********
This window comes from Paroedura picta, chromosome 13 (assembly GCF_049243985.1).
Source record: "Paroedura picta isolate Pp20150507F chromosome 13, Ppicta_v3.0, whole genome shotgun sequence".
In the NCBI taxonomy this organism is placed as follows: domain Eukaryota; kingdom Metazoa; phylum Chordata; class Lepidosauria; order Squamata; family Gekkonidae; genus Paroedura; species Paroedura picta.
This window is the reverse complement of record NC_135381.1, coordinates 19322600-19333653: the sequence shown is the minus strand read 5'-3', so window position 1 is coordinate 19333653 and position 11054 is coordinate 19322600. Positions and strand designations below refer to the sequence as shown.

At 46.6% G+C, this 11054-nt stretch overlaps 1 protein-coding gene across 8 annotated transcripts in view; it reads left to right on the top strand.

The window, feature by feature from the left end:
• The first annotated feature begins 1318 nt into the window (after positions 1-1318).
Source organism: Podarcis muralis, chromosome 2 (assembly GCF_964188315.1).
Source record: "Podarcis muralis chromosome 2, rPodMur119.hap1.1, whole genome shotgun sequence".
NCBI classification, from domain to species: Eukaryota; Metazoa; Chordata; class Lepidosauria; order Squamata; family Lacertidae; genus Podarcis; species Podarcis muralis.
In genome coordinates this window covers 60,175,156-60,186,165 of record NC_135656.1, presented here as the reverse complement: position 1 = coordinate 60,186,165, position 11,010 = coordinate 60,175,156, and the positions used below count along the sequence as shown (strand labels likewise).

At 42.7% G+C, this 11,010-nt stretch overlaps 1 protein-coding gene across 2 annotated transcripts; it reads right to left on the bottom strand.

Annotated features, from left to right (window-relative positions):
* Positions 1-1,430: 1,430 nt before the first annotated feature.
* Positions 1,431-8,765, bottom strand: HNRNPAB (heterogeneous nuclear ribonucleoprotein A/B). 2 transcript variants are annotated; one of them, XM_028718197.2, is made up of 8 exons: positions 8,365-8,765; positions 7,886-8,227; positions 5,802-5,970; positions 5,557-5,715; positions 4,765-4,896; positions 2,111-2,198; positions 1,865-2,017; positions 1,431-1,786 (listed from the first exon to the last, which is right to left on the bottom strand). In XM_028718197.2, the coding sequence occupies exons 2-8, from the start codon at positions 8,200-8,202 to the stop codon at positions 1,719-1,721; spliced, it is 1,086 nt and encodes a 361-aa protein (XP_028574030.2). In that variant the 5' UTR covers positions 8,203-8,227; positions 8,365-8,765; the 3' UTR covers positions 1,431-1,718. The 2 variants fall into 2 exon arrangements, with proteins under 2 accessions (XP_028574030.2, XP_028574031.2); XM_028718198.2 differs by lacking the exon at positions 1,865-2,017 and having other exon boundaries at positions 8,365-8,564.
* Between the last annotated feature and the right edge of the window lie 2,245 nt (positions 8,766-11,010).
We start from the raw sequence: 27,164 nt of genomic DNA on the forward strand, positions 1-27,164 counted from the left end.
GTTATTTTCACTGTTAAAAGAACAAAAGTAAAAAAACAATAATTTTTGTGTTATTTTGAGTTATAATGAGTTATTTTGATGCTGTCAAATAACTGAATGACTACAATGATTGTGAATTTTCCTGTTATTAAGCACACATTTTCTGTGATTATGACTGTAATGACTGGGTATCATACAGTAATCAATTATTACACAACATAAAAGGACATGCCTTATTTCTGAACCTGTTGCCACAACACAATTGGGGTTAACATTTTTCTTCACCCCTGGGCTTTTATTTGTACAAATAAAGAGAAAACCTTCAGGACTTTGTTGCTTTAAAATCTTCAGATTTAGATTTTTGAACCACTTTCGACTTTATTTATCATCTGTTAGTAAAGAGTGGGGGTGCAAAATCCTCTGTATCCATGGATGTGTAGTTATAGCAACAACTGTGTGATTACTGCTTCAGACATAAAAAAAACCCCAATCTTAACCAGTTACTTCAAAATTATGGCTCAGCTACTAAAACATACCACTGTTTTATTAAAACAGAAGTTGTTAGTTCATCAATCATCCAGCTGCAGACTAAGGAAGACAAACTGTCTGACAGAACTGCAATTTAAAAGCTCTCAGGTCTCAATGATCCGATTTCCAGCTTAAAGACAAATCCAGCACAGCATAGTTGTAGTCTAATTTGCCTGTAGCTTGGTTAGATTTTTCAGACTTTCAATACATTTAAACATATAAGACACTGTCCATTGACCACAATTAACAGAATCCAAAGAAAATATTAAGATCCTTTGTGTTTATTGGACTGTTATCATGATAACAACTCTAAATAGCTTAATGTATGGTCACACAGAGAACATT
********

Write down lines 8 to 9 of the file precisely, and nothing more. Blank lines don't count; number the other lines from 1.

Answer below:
Source organism: Podarcis muralis, chromosome 2 (assembly GCF_964188315.1).
Source record: "Podarcis muralis chromosome 2, rPodMur119.hap1.1, whole genome shotgun sequence".